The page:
|Does fall history influence residential adjustments?
|Year of Publication
|Leland, N, Porell, F, Murphy, SL
|Accidental Falls, Aged, Aged, 80 and over, Decision making, Environment Design, Female, Geriatric Assessment, Humans, Male, Residential Facilities, Risk Factors
PURPOSE OF THE STUDY: To determine whether reported falls at baseline are associated with an older adult's decision to make a residential adjustment (RA) and the type of adjustment made in the subsequent 2 years.
DESIGN AND METHODS: Observations (n = 25,036) were from the Health and Retirement Study, a nationally representative sample of community-living older adults, 65 years of age and older. At baseline, fall history (no fall, 1 fall no injury, 2 or more falls no injury, or 1 or more falls with an injury) and factors potentially associated with RA were used to predict the initiation of an RA (i.e., moving, home modifications, increased use of adaptive equipment, family support, or personal care assistance) during the subsequent 2 years.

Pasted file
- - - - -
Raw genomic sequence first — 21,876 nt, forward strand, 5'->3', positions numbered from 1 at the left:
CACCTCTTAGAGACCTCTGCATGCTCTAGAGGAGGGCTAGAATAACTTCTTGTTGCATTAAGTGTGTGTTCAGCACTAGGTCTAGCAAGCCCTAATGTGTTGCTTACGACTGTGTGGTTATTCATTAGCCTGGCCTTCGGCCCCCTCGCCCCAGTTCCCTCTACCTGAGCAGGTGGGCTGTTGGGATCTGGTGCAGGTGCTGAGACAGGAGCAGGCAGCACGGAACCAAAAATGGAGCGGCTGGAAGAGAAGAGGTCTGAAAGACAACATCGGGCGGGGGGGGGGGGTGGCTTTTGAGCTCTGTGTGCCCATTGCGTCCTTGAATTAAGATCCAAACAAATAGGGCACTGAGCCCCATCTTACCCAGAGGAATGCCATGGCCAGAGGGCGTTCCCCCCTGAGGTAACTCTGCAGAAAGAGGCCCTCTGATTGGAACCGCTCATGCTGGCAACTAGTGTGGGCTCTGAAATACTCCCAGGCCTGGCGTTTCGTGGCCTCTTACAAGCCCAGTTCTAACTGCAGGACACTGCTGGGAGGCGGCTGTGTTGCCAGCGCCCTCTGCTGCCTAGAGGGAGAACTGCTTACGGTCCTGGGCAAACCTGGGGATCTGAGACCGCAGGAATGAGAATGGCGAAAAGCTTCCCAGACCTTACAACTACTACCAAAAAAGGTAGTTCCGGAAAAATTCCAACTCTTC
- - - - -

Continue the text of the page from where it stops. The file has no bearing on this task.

RESULTS: Compared with those with no history of falls, individuals with a history of falls had higher odds of making any RA. Among those making an RA, individuals with an injurious fall were more likely than those with no history of a fall to start using adaptive equipment or increase their use of personal care assistance.
IMPLICATIONS: The higher initiation of RAs among fallers may indicate proactive steps to prevent future falls and may be influenced by interactions with the health care system. To optimize fall prevention efforts, older adults would benefit from education and interventions addressing optimal use of RAs before falls occur.
|User Guide Notes
Older people/Falls/Decision making/Health care
|PubMed Central ID
|K01HD045293 / HD / NICHD NIH HHS / United States